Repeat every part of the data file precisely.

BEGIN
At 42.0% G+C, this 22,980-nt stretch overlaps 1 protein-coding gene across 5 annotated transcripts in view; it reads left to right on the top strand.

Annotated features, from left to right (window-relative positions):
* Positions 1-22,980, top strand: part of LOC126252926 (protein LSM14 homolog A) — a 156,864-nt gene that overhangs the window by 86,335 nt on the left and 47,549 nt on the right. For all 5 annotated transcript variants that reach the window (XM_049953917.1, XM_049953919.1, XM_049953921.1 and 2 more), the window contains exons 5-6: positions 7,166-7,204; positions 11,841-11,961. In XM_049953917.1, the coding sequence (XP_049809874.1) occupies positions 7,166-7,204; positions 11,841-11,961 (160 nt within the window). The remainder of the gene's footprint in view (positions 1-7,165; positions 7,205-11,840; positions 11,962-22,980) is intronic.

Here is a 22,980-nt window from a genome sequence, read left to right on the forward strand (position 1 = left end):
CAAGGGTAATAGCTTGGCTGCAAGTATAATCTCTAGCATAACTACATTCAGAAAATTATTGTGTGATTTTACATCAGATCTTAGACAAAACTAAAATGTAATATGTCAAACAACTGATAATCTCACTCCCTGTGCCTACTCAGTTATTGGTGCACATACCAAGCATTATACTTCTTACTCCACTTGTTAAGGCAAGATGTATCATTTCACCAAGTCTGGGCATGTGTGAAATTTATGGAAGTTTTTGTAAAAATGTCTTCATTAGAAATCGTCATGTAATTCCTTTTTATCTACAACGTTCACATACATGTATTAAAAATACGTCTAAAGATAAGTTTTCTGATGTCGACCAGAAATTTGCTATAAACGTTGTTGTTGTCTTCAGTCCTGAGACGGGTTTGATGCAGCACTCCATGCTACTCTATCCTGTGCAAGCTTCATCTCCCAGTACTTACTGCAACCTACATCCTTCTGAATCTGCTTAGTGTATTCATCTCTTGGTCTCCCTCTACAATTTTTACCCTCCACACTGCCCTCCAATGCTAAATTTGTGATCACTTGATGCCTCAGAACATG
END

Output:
At 42.0% G+C, this 22,980-nt stretch overlaps 1 protein-coding gene across 5 annotated transcripts in view; it reads left to right on the top strand.

Annotated features, from left to right (window-relative positions):
* Positions 1-22,980, top strand: part of LOC126252926 (protein LSM14 homolog A) — a 156,864-nt gene that overhangs the window by 86,335 nt on the left and 47,549 nt on the right. For all 5 annotated transcript variants that reach the window (XM_049953917.1, XM_049953919.1, XM_049953921.1 and 2 more), the window contains exons 5-6: positions 7,166-7,204; positions 11,841-11,961. In XM_049953917.1, the coding sequence (XP_049809874.1) occupies positions 7,166-7,204; positions 11,841-11,961 (160 nt within the window). The remainder of the gene's footprint in view (positions 1-7,165; positions 7,205-11,840; positions 11,962-22,980) is intronic.

Here is a 22,980-nt window from a genome sequence, read left to right on the forward strand (position 1 = left end):
CAAGGGTAATAGCTTGGCTGCAAGTATAATCTCTAGCATAACTACATTCAGAAAATTATTGTGTGATTTTACATCAGATCTTAGACAAAACTAAAATGTAATATGTCAAACAACTGATAATCTCACTCCCTGTGCCTACTCAGTTATTGGTGCACATACCAAGCATTATACTTCTTACTCCACTTGTTAAGGCAAGATGTATCATTTCACCAAGTCTGGGCATGTGTGAAATTTATGGAAGTTTTTGTAAAAATGTCTTCATTAGAAATCGTCATGTAATTCCTTTTTATCTACAACGTTCACATACATGTATTAAAAATACGTCTAAAGATAAGTTTTCTGATGTCGACCAGAAATTTGCTATAAACGTTGTTGTTGTCTTCAGTCCTGAGACGGGTTTGATGCAGCACTCCATGCTACTCTATCCTGTGCAAGCTTCATCTCCCAGTACTTACTGCAACCTACATCCTTCTGAATCTGCTTAGTGTATTCATCTCTTGGTCTCCCTCTACAATTTTTACCCTCCACACTGCCCTCCAATGCTAAATTTGTGATCACTTGATGCCTCAGAACATG